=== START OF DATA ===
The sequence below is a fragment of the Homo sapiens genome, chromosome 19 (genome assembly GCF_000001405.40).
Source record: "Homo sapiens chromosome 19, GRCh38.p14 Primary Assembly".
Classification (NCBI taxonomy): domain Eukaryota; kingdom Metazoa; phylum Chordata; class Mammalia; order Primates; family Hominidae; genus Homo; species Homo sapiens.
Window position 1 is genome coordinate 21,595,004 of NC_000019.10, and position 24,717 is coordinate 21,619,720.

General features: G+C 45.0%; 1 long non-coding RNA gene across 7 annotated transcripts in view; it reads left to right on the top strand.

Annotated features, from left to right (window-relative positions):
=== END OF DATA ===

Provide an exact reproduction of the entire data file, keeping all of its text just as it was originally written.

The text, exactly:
The sequence below is a fragment of the Homo sapiens genome, chromosome 19 (genome assembly GCF_000001405.40).
Source record: "Homo sapiens chromosome 19, GRCh38.p14 Primary Assembly".
Classification (NCBI taxonomy): domain Eukaryota; kingdom Metazoa; phylum Chordata; class Mammalia; order Primates; family Hominidae; genus Homo; species Homo sapiens.
Window position 1 is genome coordinate 21,595,004 of NC_000019.10, and position 24,717 is coordinate 21,619,720.

General features: G+C 45.0%; 1 long non-coding RNA gene across 7 annotated transcripts in view; it reads left to right on the top strand.

Annotated features, from left to right (window-relative positions):